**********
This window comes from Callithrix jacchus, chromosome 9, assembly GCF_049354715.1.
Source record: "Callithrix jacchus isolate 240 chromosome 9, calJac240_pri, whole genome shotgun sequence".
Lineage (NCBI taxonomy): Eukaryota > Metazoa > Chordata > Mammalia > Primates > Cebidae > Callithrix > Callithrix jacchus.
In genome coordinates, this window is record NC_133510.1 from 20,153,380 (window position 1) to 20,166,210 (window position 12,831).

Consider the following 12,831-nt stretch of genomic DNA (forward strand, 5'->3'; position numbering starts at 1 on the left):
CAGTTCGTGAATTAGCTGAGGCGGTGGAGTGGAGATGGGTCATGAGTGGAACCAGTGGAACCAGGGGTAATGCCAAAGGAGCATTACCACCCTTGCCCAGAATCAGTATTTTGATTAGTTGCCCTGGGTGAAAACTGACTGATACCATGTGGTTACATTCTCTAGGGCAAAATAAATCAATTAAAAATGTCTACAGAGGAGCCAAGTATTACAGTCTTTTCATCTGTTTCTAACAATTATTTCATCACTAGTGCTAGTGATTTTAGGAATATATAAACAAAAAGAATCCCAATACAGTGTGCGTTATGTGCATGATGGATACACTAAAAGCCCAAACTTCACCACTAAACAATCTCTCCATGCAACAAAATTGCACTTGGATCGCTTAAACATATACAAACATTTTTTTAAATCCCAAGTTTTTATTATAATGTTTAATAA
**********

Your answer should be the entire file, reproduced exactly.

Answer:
This window comes from Callithrix jacchus, chromosome 9, assembly GCF_049354715.1.
Source record: "Callithrix jacchus isolate 240 chromosome 9, calJac240_pri, whole genome shotgun sequence".
Lineage (NCBI taxonomy): Eukaryota > Metazoa > Chordata > Mammalia > Primates > Cebidae > Callithrix > Callithrix jacchus.
In genome coordinates, this window is record NC_133510.1 from 20,153,380 (window position 1) to 20,166,210 (window position 12,831).

Consider the following 12,831-nt stretch of genomic DNA (forward strand, 5'->3'; position numbering starts at 1 on the left):
CAGTTCGTGAATTAGCTGAGGCGGTGGAGTGGAGATGGGTCATGAGTGGAACCAGTGGAACCAGGGGTAATGCCAAAGGAGCATTACCACCCTTGCCCAGAATCAGTATTTTGATTAGTTGCCCTGGGTGAAAACTGACTGATACCATGTGGTTACATTCTCTAGGGCAAAATAAATCAATTAAAAATGTCTACAGAGGAGCCAAGTATTACAGTCTTTTCATCTGTTTCTAACAATTATTTCATCACTAGTGCTAGTGATTTTAGGAATATATAAACAAAAAGAATCCCAATACAGTGTGCGTTATGTGCATGATGGATACACTAAAAGCCCAAACTTCACCACTAAACAATCTCTCCATGCAACAAAATTGCACTTGGATCGCTTAAACATATACAAACATTTTTTTAAATCCCAAGTTTTTATTATAATGTTTAATAA